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About Henrietta Handy

I am a Kentucky mountain girl far from home, perhaps far from the girl years. I am an aspiring writer with a wonderful husband who puts up with this writing and reading addiction I have. He also puts up with all of the yarn and knitting. I have four canine children and a ton of friends I love dearly. I was diagnosed with rheumatoid arthritis at the age of 2 1/2 and have still managed to have a good life despite all the pain. So, I invite you to join me in this journey and just possibly have fun along the way.
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6 Responses to Recovering

  1. M T McGuire says:

    If it helps, it took me about 13 years of trying extremely hard before I reached the point where the rejections moved from no to, we like this but it’s not commercial. If you have hada tough time personally I can only do how in awe I am that you’ve written anything at all. It’s taken me two years to work out how I can write alongside my own personal circumstances so well done.

    I think reading it and working on something else sounds likea good idea. Best of luck and I hope 2019 brings you the best of all things.

    Cheers

    MTM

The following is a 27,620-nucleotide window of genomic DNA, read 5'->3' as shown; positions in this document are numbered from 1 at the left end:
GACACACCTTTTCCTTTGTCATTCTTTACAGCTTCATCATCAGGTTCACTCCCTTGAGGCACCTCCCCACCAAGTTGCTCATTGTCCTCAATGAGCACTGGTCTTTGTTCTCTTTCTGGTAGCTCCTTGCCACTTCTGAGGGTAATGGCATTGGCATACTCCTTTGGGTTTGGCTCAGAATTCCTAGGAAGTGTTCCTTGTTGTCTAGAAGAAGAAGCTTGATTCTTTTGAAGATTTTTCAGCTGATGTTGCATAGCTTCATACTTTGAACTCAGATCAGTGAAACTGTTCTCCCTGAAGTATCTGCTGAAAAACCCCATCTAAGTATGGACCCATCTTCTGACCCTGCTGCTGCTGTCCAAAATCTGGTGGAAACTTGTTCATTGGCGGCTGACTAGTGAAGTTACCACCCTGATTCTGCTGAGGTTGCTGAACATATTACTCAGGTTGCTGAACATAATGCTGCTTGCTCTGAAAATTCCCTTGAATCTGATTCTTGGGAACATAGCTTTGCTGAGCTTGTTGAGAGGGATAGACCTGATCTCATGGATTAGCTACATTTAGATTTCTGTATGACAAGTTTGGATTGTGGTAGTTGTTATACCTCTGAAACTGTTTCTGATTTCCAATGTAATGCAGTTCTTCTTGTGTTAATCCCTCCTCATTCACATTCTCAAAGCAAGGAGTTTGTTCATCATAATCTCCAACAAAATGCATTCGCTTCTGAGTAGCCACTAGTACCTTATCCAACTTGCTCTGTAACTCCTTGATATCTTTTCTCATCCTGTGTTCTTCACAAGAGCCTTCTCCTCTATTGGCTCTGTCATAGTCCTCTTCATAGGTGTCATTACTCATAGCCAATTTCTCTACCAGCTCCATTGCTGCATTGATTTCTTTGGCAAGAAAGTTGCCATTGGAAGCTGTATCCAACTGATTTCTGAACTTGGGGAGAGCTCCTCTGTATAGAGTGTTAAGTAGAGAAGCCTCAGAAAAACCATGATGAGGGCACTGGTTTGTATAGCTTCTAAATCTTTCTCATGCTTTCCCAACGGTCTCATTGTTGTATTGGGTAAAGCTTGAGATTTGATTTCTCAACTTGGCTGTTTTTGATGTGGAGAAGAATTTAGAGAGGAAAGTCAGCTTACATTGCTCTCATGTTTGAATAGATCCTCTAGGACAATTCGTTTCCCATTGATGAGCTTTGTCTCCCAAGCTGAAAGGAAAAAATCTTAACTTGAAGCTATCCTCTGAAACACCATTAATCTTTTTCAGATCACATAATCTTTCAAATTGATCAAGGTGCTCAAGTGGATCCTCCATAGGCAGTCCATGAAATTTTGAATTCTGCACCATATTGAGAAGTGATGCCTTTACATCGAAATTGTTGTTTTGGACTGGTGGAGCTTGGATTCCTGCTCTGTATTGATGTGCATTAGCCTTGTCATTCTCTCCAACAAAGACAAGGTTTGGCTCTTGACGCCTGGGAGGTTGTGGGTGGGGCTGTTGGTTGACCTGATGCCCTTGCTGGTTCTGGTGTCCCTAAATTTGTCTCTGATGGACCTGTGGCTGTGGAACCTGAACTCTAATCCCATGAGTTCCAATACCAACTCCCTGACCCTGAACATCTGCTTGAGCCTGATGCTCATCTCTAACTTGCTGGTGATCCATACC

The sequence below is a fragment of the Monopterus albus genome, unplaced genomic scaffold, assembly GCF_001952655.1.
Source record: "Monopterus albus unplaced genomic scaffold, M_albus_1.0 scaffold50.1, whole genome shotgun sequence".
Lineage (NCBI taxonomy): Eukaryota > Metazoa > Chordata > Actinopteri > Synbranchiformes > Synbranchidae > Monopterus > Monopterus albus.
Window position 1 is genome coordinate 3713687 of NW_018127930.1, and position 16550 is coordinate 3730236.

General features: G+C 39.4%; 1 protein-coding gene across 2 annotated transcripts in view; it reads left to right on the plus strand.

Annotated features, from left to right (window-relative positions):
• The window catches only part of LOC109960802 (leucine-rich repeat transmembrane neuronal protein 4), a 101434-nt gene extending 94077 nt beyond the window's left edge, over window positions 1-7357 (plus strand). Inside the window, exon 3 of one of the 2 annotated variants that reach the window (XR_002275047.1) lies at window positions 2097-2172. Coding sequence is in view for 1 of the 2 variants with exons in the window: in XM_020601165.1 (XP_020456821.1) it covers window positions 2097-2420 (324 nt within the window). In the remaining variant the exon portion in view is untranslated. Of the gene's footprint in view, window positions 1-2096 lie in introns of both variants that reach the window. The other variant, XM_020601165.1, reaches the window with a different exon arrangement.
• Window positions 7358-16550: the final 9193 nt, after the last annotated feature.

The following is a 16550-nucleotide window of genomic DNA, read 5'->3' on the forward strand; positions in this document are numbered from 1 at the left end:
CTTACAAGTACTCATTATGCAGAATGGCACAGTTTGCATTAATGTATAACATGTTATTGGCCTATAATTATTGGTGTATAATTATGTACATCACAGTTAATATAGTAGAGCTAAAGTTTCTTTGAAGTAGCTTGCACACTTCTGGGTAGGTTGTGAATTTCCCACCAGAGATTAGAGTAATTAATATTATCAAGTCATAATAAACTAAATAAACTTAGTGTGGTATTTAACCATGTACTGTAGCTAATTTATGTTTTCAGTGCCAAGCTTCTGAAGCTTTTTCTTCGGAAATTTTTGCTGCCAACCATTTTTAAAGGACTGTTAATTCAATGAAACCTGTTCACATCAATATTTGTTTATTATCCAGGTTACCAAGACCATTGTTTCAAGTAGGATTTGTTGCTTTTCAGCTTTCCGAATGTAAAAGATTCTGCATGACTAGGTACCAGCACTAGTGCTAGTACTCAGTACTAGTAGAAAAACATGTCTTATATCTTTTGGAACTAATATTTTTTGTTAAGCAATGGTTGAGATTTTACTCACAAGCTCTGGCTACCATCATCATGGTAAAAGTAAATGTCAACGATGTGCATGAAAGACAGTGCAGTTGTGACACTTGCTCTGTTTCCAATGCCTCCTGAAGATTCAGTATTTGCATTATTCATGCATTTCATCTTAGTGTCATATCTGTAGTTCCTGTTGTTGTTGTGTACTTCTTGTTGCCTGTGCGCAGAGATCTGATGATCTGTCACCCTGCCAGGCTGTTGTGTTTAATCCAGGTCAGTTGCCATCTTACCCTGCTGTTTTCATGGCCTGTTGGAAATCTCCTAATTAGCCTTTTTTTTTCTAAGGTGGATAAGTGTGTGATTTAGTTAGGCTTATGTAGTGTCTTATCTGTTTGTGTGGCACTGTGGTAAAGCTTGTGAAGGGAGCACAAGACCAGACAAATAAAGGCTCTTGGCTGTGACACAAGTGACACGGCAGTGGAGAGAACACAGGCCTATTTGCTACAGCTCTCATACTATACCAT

Like

  2. Brian Bixby says:

    To your personal circumstances, I cannot speak. But I can say a few words about rejection and revision.

    Personal example: The very first novel-length story I wrote was called “Radical Magicians.” I was so very, very proud of it when I finished draft 7. (Not all prior drafts were complete, but each draft involved major changes from the one before.) And there are some very, very good ideas and writing in there.

    But I’d never send it out today. Like many a first novel, it has flaws I could not see at the time. The worst one is that it is exposition-heavy. I could do a much better job rewriting today. I’m debating whether it’s worth it.

    Other person’s example: Another WordPress blogger I met, not long after becoming one myself, set out to publish online her magnum opus, a three volume fantasy she had written maybe over a decade, at the rate of a chapter a week. Took a couple of years. Now this blogger had previously had many medical and personal problems, but she was getting over them. (Writing may have helped.) So she finished, knowing she had at least an audience of one.

    Last year, several stories later, and having pretty much recovering her health (although now more subject to age), she became dissatisfied. She wanted to publish her magnum opus in book form, well, e-book form. And so she decided to be professional, and revise, and recruit beta readers.